Sunday, September 8, 2013

Audio-Technica BP4025 Stereo Mic - In A Field Of Its Own


Audio-Technica BP4025
You don't think about it much, but good stereo ambi - ambient sound - can add a lot to the feeling of a video sound track. But how do you capture it? There are many stereo mics and the cost range varies significantly; from several hundred to several thousand dollars. 

The Audio Technica BP4025 is a relative newcomer. B&H lists it for $649. It's a professional X/Y patterned mic and requires phantom power. It has a five-pin XLR output connector, 10 dB pad and low frequency roll-off. The BP4025 comes with a five-pin to dual three-pin XLR Y-cable that plugs into any professional mic input. 

A simple foam pop filter is included, but for serious outdoor work, you'll need something more wind resistant. The significant difference between the BP4025 and other stereo mics is that the BP4025 has relatively large diaphragms; about an inch in diameter. These larger diaphragms grab sound with less selfnoise than mics with smaller diaphragms. Selfnoise exhibits as high frequency hiss and can really spoil the sound. 
Audio-Technica BP4025 Grille Removed

My first test with the BP4025 was a simple walk around the backyard. I plugged the BP4025 into my Sound Devices 744T audio recorder grabbed my headphones and headed out. It was a great Spring day with birds tweeting everywhere. 

Using the headphones to help me find a good spot. I held the mic in my hand and hit RECORD. The BP4025 is so quiet that the selfnoise was well below the noise floor of my quiet suburban neighborhood. I heard absolutely no hiss.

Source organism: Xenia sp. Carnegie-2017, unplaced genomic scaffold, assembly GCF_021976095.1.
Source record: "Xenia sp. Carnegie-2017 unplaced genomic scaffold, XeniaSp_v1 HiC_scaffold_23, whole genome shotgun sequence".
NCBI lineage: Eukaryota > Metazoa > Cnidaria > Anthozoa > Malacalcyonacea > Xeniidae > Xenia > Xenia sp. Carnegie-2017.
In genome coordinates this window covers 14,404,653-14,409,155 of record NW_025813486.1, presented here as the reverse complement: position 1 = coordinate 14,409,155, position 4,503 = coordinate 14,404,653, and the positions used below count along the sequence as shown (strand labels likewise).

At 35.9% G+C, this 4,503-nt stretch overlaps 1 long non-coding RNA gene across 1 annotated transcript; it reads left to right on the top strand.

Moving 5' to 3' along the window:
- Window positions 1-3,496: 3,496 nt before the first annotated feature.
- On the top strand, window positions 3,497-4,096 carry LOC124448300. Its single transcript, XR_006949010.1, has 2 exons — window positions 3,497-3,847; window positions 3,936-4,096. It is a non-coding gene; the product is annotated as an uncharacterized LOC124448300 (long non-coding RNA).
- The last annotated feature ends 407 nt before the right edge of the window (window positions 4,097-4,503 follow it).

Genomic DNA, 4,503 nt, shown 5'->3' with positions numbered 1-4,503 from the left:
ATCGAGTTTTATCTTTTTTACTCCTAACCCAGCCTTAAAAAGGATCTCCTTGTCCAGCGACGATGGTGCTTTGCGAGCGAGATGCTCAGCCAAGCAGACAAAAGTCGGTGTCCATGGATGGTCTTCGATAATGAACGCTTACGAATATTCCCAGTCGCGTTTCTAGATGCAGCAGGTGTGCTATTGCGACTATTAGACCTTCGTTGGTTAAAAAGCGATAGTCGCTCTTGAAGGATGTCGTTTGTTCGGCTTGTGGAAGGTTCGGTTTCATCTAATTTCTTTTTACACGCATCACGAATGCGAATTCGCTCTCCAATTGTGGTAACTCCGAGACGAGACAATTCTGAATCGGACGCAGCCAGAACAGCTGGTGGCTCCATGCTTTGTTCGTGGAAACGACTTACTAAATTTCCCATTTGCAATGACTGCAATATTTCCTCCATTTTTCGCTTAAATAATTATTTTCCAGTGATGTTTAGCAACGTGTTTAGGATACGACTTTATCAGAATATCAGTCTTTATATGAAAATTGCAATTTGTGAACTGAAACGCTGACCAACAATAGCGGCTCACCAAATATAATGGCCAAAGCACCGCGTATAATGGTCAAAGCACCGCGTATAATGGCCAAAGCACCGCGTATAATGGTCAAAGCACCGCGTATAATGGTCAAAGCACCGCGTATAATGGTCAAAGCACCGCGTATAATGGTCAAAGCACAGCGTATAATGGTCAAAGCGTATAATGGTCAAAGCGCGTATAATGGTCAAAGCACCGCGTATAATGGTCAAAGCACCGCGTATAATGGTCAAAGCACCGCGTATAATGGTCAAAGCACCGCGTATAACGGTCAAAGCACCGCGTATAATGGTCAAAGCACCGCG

As I stood listening to nature in stereo, I spotted one of my neighbors walking her dog. She was about 150 feet away from me. As I watched her approach, I head a sharp clack. She's used to seeing me with audio gear hanging off me and as she got closer, she stopped to see what I was up to...THIS TIME. 

When she got within comfortable conversation range I noticed she was chewing gum. I asked her if she had clacked her gum as she was walking. Yup. That was the clack I had heard from about 150 feet away. 

The recording proved very useful a few months later when I was posting "Hot Flash", a double award-winning indie short I produced last year. There was a backyard scene in which Diana Sowle, wearing an electric dog collar, walks aimlessly across the lawn, only to be stopped by an invisible electric pet fence. The boom mic was obviously not in stereo, nor did it hear much ambience. It was not a nice Spring morning and there were no birds chirping. In fact, there was a rather noisy air conditioner across the street.

"Comes With" Accessories
The stereo ambi track fit perfectly. I chose a particular section so the scene opens with a particularly nice bird tweet. No one has ever questioned me about the sound. No one knows, until now, that the ambi was from a different neighborhood on a different day. 

You can hear for yourself at the HotFlashMovie web site. I've always felt the most important quality of great sound is that is doesn't draw attention to itself. Since then I have continued to record stereo ambi and have created a small but growing archive of great sounding stereo ambi tracks; all done with the AudioTechnica BP4025.

If you can't afford the BP4025, there's always the lesser AT8022.

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